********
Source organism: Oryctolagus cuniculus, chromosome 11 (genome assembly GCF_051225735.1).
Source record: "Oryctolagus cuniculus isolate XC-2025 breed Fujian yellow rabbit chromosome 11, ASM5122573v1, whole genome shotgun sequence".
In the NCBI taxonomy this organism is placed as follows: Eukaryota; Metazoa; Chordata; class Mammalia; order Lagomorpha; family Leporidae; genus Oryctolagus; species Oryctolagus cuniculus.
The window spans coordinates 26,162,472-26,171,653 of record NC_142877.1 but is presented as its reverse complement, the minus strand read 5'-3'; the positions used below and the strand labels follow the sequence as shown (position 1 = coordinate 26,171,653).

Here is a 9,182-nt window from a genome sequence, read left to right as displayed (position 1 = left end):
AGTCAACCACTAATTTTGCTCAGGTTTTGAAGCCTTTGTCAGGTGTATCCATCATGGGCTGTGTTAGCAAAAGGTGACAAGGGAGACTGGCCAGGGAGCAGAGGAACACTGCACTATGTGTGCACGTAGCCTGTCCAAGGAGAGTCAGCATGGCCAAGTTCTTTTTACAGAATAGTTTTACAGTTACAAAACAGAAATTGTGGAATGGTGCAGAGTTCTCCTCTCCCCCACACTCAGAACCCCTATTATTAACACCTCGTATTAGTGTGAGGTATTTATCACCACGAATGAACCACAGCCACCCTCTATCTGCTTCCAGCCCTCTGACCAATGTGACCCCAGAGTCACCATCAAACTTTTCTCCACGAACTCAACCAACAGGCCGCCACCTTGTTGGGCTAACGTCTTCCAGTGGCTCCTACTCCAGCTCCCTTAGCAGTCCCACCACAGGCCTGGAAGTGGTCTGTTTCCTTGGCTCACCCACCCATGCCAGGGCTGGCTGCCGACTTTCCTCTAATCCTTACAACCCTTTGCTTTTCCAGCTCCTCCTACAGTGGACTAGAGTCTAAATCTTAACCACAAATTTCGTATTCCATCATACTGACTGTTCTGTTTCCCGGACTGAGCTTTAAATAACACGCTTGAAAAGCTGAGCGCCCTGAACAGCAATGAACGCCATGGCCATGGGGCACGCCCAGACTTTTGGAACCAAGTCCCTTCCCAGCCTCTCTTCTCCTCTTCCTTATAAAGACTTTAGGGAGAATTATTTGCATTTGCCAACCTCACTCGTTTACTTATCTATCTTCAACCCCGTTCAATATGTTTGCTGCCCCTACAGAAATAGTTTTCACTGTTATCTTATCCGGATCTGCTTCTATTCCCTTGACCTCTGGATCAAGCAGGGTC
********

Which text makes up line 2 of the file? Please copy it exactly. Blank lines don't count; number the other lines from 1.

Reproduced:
Source record: "Oryctolagus cuniculus isolate XC-2025 breed Fujian yellow rabbit chromosome 11, ASM5122573v1, whole genome shotgun sequence".